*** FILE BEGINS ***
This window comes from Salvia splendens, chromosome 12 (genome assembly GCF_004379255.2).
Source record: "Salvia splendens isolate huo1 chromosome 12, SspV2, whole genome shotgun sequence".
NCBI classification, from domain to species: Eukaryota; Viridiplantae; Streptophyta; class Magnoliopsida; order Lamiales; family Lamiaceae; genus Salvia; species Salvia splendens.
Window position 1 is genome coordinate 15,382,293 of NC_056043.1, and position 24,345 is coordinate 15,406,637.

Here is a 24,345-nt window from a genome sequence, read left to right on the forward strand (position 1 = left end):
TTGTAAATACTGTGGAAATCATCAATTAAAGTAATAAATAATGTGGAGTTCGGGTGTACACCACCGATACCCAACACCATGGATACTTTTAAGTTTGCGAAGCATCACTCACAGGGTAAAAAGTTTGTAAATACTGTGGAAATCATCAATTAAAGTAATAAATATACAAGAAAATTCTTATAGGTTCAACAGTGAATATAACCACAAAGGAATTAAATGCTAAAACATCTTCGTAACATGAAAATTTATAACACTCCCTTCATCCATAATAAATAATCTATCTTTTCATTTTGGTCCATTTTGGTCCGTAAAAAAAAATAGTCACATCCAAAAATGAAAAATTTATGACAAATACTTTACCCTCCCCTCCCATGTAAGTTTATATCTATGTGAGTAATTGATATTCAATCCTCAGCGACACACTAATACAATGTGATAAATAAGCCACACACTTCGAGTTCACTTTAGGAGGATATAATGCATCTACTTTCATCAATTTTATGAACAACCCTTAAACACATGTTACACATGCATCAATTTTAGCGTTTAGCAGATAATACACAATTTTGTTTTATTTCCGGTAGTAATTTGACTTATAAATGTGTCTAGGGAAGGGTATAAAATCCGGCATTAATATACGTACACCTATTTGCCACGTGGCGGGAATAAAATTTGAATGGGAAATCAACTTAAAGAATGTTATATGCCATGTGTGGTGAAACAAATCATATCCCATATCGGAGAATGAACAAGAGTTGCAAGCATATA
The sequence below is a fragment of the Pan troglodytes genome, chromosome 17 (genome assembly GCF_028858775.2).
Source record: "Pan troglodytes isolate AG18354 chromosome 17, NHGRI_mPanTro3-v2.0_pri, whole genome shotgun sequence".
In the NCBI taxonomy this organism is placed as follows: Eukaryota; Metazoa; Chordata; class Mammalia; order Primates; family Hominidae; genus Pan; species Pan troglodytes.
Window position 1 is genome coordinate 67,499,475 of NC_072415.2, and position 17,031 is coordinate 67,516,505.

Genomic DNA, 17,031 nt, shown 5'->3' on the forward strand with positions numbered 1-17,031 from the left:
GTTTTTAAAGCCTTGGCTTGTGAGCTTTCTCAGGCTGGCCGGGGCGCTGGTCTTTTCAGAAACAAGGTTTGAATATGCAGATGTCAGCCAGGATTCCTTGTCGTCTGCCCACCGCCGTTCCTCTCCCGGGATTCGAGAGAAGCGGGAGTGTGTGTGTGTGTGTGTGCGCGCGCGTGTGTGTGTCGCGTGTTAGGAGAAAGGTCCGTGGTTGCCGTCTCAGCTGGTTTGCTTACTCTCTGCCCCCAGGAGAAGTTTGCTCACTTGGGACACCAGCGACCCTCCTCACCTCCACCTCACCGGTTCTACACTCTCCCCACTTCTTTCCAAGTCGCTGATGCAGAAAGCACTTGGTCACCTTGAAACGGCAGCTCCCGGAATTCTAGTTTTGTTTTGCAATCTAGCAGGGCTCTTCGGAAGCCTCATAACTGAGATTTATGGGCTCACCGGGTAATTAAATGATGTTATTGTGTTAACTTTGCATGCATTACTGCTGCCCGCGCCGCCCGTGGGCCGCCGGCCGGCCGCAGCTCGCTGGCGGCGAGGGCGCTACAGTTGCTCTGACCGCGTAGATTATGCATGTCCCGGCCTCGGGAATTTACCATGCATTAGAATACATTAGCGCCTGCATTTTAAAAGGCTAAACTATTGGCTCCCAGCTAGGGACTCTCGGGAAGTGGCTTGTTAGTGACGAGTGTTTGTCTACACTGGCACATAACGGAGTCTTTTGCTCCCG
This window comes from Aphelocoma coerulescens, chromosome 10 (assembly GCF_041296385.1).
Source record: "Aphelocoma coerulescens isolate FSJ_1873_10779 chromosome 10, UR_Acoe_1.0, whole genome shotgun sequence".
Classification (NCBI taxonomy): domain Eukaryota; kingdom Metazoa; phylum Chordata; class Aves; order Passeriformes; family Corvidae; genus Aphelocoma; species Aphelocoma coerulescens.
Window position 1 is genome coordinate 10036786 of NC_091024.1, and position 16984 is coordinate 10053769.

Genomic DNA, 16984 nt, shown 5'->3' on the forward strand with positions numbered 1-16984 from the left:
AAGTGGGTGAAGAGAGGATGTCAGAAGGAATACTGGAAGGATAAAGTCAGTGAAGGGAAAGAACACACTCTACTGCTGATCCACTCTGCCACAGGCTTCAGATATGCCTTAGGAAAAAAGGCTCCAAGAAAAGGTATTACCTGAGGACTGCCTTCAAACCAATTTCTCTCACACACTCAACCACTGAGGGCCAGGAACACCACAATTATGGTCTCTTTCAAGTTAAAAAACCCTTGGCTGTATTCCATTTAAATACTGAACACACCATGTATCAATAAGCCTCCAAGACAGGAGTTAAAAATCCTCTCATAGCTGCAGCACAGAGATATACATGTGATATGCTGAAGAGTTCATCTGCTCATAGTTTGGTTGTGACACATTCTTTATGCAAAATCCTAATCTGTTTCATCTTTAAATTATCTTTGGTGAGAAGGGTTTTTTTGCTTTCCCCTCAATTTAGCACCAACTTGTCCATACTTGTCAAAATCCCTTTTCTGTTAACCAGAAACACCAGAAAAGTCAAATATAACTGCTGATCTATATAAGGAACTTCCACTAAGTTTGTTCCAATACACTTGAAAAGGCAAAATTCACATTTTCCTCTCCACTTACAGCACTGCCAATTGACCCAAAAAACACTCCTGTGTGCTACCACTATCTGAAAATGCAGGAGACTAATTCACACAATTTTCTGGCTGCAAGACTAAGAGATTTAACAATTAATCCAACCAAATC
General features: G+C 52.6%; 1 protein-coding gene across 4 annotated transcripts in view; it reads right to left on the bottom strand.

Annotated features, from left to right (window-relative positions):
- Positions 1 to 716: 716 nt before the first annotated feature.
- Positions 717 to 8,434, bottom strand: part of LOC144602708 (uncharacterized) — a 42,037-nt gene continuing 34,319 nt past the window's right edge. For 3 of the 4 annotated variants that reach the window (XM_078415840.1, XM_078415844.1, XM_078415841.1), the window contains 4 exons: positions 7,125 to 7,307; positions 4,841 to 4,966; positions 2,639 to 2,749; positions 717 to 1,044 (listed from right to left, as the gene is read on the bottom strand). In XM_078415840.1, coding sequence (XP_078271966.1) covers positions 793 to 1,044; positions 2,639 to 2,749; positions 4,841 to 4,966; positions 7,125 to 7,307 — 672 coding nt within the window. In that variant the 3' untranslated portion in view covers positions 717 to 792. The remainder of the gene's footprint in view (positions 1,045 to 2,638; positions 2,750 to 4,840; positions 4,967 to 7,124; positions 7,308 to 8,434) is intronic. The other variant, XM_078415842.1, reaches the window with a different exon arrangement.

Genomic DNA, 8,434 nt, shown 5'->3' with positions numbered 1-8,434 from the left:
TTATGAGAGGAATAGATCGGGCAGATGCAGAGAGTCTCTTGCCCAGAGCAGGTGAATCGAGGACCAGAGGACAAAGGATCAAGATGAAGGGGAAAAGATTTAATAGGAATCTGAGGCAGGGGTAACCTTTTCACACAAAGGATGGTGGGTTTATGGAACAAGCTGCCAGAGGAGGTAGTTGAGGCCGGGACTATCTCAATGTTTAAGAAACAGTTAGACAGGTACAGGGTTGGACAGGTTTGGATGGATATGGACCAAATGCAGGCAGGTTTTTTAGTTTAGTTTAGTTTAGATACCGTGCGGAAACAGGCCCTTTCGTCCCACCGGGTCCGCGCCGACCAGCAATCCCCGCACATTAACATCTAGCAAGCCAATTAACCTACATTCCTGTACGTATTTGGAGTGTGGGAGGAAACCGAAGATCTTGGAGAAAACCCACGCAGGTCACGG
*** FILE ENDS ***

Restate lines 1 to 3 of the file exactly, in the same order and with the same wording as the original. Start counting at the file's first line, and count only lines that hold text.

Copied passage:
This window comes from Salvia splendens, chromosome 12 (genome assembly GCF_004379255.2).
Source record: "Salvia splendens isolate huo1 chromosome 12, SspV2, whole genome shotgun sequence".
NCBI classification, from domain to species: Eukaryota; Viridiplantae; Streptophyta; class Magnoliopsida; order Lamiales; family Lamiaceae; genus Salvia; species Salvia splendens.